GBP: Ties to global sentiment not proving helpful
EUR: Holding up well
USD: No negative rates as Powell lances optimism
Sterling is on the ropes as we open up the European session this morning with pressure on the pound coming from a number of areas; reaction to the confusion around the government’s messaging on getting employees back to work, the weak GDP numbers released yesterday, downbeat economic comments from the Bank of England and the Fed, and the continual harbinger of a no-deal Brexit.
As we noted on yesterday’s webinar and in these reports in the past, the performance of the pound is very closely correlated with the performance of global equity markets and the general level of investor sentiment. Both took a hit yesterday as doubts once again increase as to how economies will pick a clear path through this crisis.
If that negativity becomes more entrenched then sterling will likely be one of the worst performing major currencies moving forward.
Despite yesterday’s run of negativity the euro managed to hold itself up well. We know that investors have been borrowing in euros to invest in riskier assets elsewhere so a poor investment environment would likely see those trades reverse, causing demand for the EUR to increase.
Fed Chair Jerome Powell verbally slapped the optimists yesterday in a speech, arguing that the US economy faces “unprecedented risks”.
Powell told a virtual event that “the recovery may take some time to gather momentum, and the passage of time can turn liquidity problems into solvency problems…. Additional fiscal support could be costly, but worth it if it helps avoid long-term economic damage and leaves us with a stronger recovery.”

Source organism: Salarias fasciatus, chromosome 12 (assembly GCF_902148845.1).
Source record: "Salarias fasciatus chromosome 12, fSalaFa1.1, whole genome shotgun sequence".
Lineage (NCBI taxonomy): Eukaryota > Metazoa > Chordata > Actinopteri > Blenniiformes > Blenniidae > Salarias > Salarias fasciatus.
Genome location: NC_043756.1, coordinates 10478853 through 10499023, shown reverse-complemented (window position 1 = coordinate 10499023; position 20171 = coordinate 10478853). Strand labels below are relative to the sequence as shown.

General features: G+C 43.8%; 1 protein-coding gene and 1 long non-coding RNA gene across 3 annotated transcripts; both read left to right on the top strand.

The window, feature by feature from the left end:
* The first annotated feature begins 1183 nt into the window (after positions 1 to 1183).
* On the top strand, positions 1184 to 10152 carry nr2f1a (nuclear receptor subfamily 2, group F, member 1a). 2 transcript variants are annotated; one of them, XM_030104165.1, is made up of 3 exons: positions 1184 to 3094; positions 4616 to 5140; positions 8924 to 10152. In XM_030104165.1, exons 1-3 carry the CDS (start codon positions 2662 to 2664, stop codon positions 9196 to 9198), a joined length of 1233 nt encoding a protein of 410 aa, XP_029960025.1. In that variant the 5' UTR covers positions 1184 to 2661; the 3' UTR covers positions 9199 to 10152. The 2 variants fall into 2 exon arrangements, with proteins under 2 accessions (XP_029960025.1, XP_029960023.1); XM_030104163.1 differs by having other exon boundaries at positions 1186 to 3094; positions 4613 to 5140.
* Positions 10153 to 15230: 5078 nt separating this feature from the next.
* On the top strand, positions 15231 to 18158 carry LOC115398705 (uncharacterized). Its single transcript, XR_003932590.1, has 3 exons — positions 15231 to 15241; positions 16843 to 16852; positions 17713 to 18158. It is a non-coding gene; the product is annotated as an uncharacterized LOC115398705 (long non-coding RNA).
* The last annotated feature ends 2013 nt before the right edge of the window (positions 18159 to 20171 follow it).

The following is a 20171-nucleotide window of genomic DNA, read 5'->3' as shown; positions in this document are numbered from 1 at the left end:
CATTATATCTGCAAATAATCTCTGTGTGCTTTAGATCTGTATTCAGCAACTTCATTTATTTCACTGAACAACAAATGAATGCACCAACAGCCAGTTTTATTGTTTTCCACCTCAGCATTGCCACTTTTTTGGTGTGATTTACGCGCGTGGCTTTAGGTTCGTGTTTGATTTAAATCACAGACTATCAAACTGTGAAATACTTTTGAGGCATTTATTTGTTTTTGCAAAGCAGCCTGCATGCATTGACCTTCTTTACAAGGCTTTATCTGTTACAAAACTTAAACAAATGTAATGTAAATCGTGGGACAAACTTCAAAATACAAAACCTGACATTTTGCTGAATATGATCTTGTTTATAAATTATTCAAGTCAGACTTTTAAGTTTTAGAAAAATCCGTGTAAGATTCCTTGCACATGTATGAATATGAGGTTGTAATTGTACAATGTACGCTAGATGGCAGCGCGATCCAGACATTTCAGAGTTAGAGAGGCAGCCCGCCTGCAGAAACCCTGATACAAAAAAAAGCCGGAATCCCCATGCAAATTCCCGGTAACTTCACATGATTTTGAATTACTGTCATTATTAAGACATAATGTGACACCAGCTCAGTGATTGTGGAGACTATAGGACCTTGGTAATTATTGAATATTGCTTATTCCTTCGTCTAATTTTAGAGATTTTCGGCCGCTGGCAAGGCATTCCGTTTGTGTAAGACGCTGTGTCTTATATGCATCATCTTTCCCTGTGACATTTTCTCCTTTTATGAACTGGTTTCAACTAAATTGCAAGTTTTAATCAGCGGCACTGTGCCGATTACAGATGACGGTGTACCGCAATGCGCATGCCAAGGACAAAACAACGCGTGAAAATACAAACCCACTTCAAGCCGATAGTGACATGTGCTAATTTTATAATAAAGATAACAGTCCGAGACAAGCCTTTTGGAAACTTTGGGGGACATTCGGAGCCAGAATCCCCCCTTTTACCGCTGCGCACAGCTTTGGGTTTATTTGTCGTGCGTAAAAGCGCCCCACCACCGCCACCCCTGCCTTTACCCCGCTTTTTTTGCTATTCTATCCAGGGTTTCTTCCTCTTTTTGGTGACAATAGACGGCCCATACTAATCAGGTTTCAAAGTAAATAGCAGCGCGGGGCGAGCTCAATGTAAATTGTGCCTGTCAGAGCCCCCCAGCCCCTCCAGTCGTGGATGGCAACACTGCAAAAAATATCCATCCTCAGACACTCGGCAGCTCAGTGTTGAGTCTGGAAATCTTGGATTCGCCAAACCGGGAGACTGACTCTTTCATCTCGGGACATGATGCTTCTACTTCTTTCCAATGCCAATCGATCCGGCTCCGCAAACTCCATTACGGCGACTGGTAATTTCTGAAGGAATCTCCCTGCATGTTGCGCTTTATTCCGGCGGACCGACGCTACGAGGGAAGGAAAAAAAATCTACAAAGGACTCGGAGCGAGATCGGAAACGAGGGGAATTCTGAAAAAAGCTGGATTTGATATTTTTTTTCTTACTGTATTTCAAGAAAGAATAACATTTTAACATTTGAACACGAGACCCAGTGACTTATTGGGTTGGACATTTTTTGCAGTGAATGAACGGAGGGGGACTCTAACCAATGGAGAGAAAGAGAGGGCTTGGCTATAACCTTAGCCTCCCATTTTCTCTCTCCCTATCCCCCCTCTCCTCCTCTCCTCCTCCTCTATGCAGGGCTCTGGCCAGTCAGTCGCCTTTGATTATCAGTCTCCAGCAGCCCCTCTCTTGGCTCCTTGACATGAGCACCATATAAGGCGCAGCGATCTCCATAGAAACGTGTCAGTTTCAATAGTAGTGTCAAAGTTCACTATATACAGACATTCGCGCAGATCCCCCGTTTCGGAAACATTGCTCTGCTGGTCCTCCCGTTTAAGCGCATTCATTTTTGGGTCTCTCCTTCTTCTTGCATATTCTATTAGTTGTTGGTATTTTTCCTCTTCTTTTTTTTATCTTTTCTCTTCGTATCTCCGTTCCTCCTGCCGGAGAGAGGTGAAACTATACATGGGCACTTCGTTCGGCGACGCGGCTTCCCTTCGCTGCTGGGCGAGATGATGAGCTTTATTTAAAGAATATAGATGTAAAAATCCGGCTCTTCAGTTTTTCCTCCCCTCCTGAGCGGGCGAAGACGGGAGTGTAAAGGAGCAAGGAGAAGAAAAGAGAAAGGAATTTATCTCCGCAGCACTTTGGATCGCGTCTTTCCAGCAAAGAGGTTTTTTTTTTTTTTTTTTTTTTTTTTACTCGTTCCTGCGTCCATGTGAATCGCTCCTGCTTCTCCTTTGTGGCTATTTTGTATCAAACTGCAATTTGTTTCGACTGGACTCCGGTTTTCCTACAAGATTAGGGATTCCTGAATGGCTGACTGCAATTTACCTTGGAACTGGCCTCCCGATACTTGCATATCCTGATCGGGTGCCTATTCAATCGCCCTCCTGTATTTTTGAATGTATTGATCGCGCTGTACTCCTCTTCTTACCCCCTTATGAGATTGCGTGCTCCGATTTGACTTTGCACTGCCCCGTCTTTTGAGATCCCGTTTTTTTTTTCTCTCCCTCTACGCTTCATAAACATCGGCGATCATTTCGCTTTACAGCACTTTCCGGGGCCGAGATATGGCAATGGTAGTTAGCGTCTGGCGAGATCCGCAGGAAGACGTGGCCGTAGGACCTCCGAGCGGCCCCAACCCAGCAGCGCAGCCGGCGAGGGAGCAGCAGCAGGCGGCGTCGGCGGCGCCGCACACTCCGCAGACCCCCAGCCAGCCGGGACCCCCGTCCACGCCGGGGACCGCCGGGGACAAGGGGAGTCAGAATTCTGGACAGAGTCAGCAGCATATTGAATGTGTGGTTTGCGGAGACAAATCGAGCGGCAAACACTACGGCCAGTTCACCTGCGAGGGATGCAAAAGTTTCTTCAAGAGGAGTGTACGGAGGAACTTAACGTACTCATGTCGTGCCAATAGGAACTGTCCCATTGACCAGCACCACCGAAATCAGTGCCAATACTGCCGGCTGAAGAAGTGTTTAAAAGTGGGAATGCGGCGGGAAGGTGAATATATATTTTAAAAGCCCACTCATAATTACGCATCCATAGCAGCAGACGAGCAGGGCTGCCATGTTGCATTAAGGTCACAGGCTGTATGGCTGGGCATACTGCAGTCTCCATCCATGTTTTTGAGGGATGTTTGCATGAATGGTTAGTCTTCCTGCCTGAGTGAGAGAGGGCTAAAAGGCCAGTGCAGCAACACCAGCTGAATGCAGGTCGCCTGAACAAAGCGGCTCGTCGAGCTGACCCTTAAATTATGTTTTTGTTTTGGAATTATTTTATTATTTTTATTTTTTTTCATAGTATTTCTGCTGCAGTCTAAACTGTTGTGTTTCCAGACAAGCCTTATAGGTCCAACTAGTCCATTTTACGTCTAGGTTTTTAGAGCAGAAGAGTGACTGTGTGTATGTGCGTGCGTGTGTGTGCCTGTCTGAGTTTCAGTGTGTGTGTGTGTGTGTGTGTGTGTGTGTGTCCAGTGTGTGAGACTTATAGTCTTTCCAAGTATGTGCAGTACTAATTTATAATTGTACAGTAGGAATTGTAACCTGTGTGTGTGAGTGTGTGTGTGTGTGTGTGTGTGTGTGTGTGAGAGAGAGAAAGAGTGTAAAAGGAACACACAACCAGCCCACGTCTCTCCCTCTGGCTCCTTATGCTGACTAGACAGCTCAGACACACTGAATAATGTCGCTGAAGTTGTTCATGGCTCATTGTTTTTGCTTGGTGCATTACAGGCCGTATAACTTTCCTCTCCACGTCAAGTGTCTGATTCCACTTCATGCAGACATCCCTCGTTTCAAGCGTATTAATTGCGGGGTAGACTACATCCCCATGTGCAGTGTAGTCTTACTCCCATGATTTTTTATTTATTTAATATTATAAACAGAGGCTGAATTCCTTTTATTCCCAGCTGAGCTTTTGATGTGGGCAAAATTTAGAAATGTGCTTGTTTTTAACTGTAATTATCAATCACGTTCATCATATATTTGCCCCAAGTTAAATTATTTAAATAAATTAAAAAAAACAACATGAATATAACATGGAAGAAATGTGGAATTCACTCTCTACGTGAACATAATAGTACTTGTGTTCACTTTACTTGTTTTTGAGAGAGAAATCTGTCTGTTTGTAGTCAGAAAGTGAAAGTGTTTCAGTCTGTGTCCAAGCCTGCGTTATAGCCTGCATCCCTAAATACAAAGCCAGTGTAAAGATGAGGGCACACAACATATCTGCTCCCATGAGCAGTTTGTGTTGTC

He also shot down speculation on the prospect of negative interest rates in the US, preferring the Fed’s current ‘toolkit’ of asset purchases and liquidity provisions.
His appearance was the main driver of losses on equity markets yesterday, and the gloomy open today. It will take a recovery in the economic data, or wider belief that a vaccine is just around the corner for a meaningful recovery to bed in from here.
Given it’s Thursday, we will receive an update on the number of Americans that have lost their job in the past week. Analysts expect 2.5m will have lost their jobs in the past 7 days with 25 million still claiming unemployment insurance.
The Australian dollar slipped overnight following a hideous jobs report that highlighted the largest decline in employment ever – near on 600,000 – in a month. Much like the pound, AUD is tied to global economic fortunes and with the investor mood darker today than it was at the beginning of the week, Australian dollar weakness may become more of a concern moving forward.
Have a great day, and please take care.